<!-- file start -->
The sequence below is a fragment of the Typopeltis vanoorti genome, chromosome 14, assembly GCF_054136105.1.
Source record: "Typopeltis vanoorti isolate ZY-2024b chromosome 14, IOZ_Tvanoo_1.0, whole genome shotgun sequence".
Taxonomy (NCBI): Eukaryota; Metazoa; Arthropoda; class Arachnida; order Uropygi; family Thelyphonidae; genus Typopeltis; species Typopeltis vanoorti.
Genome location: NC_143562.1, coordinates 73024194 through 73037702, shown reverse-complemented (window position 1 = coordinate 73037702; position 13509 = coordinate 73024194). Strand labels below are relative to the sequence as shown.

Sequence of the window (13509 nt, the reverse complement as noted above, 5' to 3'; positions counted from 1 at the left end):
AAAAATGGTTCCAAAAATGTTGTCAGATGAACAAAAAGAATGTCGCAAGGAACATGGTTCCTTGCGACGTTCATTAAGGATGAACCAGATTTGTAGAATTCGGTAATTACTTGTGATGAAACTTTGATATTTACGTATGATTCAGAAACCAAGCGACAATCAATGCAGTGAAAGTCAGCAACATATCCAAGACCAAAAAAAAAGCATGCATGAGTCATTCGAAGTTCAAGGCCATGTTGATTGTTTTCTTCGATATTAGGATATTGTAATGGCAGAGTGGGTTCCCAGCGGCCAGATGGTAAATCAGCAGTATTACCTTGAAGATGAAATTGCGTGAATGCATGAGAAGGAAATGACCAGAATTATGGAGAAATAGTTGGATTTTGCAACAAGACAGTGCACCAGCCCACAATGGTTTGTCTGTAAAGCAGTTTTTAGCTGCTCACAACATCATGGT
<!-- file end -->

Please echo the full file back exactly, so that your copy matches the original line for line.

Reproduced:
The sequence below is a fragment of the Typopeltis vanoorti genome, chromosome 14, assembly GCF_054136105.1.
Source record: "Typopeltis vanoorti isolate ZY-2024b chromosome 14, IOZ_Tvanoo_1.0, whole genome shotgun sequence".
Taxonomy (NCBI): Eukaryota; Metazoa; Arthropoda; class Arachnida; order Uropygi; family Thelyphonidae; genus Typopeltis; species Typopeltis vanoorti.
Genome location: NC_143562.1, coordinates 73024194 through 73037702, shown reverse-complemented (window position 1 = coordinate 73037702; position 13509 = coordinate 73024194). Strand labels below are relative to the sequence as shown.

Sequence of the window (13509 nt, the reverse complement as noted above, 5' to 3'; positions counted from 1 at the left end):
AAAAATGGTTCCAAAAATGTTGTCAGATGAACAAAAAGAATGTCGCAAGGAACATGGTTCCTTGCGACGTTCATTAAGGATGAACCAGATTTGTAGAATTCGGTAATTACTTGTGATGAAACTTTGATATTTACGTATGATTCAGAAACCAAGCGACAATCAATGCAGTGAAAGTCAGCAACATATCCAAGACCAAAAAAAAAGCATGCATGAGTCATTCGAAGTTCAAGGCCATGTTGATTGTTTTCTTCGATATTAGGATATTGTAATGGCAGAGTGGGTTCCCAGCGGCCAGATGGTAAATCAGCAGTATTACCTTGAAGATGAAATTGCGTGAATGCATGAGAAGGAAATGACCAGAATTATGGAGAAATAGTTGGATTTTGCAACAAGACAGTGCACCAGCCCACAATGGTTTGTCTGTAAAGCAGTTTTTAGCTGCTCACAACATCATGGT